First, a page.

One usually cannot progress from one room to another without passing through them. The average house in Texas has about 20 interior doors. Other than windows, no other operable, structurally related component outnumbers them. With these things in mind, one would expect more attention would be given to interior doors during home inspections, as well as greater mention of their condition and function in inspectors’ reports.
Is it critical?
Just how critical can the installation of an interior door be? What hazards do they involve? Often, the view of residential door safety focuses almost exclusively on preventing unwelcome visitors, insuring energy conservation, avoiding moisture penetration, and allowing the maximum speed of escape in the event of an emergency. Attention to door safety certainly has much wider implications.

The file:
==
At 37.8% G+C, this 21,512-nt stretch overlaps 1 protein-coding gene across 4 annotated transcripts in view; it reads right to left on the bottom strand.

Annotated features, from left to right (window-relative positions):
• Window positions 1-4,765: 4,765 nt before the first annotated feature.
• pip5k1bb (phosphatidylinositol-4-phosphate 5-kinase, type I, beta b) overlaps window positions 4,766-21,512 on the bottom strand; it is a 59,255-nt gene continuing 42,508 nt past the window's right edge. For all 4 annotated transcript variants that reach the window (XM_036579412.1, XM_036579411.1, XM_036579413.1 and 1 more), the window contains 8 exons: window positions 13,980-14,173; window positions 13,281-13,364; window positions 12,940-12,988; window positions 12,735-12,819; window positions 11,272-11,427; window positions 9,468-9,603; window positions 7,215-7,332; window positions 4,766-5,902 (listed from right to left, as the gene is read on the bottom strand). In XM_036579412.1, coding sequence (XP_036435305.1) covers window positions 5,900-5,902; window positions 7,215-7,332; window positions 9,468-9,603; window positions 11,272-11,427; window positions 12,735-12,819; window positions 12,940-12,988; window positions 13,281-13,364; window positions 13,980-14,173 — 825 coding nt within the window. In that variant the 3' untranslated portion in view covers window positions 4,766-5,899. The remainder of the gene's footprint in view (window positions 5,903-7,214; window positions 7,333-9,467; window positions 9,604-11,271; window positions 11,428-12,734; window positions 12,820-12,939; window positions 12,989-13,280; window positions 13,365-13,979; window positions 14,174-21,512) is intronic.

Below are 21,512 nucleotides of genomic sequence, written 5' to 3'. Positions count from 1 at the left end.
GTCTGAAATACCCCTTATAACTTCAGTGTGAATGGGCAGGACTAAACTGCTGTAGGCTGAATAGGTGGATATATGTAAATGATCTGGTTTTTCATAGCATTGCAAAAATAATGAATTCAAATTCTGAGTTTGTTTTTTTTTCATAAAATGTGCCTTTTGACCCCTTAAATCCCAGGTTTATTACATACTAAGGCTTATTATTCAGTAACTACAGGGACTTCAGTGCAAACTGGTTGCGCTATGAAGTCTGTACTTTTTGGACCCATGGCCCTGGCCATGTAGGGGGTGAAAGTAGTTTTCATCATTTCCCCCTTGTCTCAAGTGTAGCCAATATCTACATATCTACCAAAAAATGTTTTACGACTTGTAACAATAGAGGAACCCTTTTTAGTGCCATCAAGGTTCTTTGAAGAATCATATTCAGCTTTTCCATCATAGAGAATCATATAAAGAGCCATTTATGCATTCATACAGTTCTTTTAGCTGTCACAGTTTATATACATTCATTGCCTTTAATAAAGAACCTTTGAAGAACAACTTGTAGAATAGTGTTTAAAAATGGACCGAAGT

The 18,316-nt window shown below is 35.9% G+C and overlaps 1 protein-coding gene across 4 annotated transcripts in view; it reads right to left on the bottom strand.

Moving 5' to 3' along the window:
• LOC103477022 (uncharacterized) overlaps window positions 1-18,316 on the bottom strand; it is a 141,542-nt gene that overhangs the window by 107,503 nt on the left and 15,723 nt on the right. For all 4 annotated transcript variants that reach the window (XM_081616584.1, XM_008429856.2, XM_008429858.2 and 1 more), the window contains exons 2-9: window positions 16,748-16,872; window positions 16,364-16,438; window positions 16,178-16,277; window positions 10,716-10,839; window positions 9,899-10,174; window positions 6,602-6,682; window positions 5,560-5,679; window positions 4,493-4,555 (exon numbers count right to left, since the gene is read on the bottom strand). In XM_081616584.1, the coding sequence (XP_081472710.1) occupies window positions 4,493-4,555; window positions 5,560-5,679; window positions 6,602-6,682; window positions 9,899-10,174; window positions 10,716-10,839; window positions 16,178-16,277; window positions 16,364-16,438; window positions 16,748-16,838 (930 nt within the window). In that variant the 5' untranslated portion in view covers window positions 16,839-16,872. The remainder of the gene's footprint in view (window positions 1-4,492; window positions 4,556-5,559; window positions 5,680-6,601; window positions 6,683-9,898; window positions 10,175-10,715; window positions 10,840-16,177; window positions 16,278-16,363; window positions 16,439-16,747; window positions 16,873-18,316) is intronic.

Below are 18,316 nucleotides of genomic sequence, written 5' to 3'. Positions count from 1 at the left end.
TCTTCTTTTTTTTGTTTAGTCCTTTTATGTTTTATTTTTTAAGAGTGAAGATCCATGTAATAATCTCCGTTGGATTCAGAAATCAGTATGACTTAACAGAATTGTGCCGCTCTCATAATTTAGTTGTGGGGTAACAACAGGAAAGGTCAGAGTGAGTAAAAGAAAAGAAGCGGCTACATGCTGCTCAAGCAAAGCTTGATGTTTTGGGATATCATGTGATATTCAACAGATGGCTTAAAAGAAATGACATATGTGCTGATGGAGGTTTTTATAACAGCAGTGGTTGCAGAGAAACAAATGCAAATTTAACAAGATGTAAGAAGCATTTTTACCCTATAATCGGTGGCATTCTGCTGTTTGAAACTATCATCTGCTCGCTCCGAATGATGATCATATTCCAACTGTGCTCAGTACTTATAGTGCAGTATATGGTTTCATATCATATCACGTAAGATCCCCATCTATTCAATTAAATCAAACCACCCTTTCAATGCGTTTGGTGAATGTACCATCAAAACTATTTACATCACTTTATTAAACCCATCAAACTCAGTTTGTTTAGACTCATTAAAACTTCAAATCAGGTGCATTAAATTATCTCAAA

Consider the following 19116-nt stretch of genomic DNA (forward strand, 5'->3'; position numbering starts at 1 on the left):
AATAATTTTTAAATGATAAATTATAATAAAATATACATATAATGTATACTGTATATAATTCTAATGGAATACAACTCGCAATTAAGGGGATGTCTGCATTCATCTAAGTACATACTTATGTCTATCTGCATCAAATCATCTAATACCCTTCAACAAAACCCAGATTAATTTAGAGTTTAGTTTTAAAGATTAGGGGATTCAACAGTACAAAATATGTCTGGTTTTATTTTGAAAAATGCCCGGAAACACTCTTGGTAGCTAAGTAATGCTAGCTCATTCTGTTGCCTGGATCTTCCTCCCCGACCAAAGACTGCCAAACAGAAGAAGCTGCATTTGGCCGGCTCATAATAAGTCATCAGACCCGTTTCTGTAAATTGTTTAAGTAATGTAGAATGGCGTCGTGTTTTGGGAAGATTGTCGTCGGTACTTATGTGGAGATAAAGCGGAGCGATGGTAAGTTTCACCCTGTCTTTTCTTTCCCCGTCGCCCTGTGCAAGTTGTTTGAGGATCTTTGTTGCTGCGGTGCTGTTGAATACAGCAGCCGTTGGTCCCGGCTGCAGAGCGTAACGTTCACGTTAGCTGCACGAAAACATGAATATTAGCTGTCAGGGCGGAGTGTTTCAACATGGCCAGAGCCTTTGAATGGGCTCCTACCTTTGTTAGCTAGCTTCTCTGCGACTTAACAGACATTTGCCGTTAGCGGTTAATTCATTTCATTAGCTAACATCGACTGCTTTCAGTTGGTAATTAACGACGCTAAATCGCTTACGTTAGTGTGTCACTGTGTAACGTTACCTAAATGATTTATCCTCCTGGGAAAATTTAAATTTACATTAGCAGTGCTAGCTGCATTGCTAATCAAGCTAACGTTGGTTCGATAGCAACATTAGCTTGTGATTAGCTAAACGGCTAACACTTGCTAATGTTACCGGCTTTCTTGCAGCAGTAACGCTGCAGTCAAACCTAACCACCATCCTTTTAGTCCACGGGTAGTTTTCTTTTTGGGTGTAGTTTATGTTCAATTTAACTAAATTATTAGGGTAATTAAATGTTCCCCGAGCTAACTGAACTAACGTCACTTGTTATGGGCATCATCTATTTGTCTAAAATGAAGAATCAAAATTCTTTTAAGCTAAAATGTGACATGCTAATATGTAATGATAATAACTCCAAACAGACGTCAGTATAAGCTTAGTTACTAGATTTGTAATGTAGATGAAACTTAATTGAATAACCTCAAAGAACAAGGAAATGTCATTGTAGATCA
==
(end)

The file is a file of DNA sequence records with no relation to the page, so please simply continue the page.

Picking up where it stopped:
Here are just a few statistics:
- There are more than 300,000 door-related injuries requiring hospital emergency room treatment each year.
- Around 45,000 of those involve children under the age of 14.
- Door injuries result in an estimated 15,000 amputations.
During the home inspection, the framing of a door opening must be properly aligned, square and plumb. Door frames must be properly secured to avoid movement. Door hinges must be strategically placed and in line with one another. Door hinge screws must be of sufficient size and length to overcome the shear forces they undergo, once installed. Of course, this assumes that quality materials are used. If not, all bets may be off, regardless of proper installation techniques.